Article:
The fact that Michael Bidwill is insisting that the Cardinals would like to have Pat Peterson back is alarming. Not only is Peterson no longer the top shelf cover CB he once was, it appears as if he has gotten a mulligan for his 2019 PED violation and coverup and for then coming back woefully out of shape to the point where he was running at half speed more often than not —- and then this year his response to getting picked on in coverage more than usual was to lead the NFL in PI and holding penalties. Meanwhile, Peterson keeps insisting that “I have given the Cardinals all I’ve got” and that “I can play another three to four years at a high level.”

The Cardinals, who have given Peterson all they’ve got, haven’t seen a high level of play from him in three years. Yet, it’s important for Michael Bidwill to assure Cardinals fans that the team want him back, as long as Pat P. understands the cap restrictions this year.

Kliff Kingsbury has stated a few times, “I love Patrick Peterson, he knows that.”

Coach, here is a guy who not only got busted for PEDs and a coverup, he elected to skip all of your OTAs during your rookie season and then had the temerity upon his return to claim that he still doesn’t quite understand Vance Jospeh’s defense. Peterson’s two seasons playing for you are the worst of his career and his first two seasons of not making the Pro Bowl. And he hasn’t come anywhere near close to making the Pro Bowl. So, why then do you “love” him?

Coach, is this your idea of great veteran leadership?

Furthermore, with regard to the team’s culture, it was disturbing this season to hear Larry Fitzgerald say that he was co-existing with some teammates he doesn’t particularly like. It was also disturbing and yet cathartic to hear Budda Baker say that “some guys aren't doing their jobs.” When one combines these statements with the team’s utter lack of discipline —- it does not reflect well on the young head coach —-or the GM, for that matter.

The way the Cardinals offense is trending, one has to wonder, if Steve Keim’s role as GM happens to be secure (as many of us fear), will Kliff Kingsbury be phased out after this season in favor of Keim promoting Sean Kugler to head coach and Cameron Turner to OC?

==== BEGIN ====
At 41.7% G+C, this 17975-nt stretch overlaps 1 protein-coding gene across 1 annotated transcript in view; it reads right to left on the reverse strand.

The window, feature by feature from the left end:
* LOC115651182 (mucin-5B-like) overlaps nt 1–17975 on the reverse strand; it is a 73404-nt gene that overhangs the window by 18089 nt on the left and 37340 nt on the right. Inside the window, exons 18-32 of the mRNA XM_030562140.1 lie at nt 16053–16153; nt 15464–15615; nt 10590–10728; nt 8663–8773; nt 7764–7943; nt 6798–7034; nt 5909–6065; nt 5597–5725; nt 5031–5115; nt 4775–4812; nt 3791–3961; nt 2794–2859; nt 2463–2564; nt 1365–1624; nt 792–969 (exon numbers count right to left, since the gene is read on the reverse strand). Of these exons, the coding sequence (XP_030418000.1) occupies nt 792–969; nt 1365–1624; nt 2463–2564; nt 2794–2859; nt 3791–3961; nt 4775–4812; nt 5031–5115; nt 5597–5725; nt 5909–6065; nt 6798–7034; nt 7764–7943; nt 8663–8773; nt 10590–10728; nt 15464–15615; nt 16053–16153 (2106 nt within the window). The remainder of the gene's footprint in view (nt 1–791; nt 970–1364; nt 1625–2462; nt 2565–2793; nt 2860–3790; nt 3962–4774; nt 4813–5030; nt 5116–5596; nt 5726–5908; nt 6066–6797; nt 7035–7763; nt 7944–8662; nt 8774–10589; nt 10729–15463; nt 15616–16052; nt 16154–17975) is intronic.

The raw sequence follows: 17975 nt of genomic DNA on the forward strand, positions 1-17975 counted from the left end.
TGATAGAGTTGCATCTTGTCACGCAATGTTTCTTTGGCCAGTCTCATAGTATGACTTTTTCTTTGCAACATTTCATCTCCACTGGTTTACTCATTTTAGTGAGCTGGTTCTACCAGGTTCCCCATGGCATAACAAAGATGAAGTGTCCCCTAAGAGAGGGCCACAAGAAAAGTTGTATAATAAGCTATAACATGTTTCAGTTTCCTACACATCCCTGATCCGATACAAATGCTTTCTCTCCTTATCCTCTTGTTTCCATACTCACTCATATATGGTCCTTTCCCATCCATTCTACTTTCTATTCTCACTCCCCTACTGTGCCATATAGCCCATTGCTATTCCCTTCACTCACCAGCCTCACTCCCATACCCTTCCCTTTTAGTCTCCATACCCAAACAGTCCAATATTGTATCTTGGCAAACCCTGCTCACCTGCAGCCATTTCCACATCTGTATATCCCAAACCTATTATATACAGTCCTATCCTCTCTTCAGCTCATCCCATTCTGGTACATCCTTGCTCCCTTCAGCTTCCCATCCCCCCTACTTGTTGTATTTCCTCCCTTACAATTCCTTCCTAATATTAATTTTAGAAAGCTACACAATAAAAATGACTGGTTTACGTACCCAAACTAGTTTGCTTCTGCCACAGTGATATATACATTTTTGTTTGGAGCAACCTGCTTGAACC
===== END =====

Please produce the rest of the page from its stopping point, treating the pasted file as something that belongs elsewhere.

At this point it would be hard to imagine that Steve Keim has more faith in Kliff Kingsbury than he does in long-time NFL assistant Sean Kugler. Plus, Keim and Kugler share an affinity for the art of offensive line play.

But, replacing Kingsbury with Kugler would fit the Cardinals on-going pattern of the last 15 years to a tee, of the Bidwills and their first-time GMs hiring a first-time NFL head coach.

What Arizona Cardinals Fans Don't Know and Haven’t as Yet Seen:

An experienced NFL GM paired with an experienced NFL head coach.

Who knows, maybe Ozzie Newsome could be persuaded to come out of his executive counseling gig with the Ravens to make another run for a Super Bowl as a GM. He’s only 64.

How about Ozzie Newsome as Cardinals’ GM with Todd Bowles as head coach? Maybe Bowles’ second time around as a an NFL head coach could be like BA’s. Or Pete Carroll’s. Or Andy Reid’s. Or Tom Coughlin’s. Or Gary Kubiak’s. Or Tony Dungy’s.

If not Newsome (I know that he would be a long-shot, but well worth the invitation), how about Jeff Ireland (Saints’ current assistant GM), the former GM of the Dolphins from 2008-2013 who hired Todd Bowles in 2008 as an assistant head coach, secondary coach and interim head coach (2011)?


Don’t get me wrong. I would love to see Kliff Kingsbury prevail and succeed as the Cardinals’ head coach. But, I can’t seem to help but feel that, as is the case with so many of Steve Keim’s draft picks who are miscast, back burnered or pigeonholed, that we will never see Kingsbury’s true talent as a play caller.

It feels like the Cardinals hired a Jackson Pollack to paint color-by-number landscapes.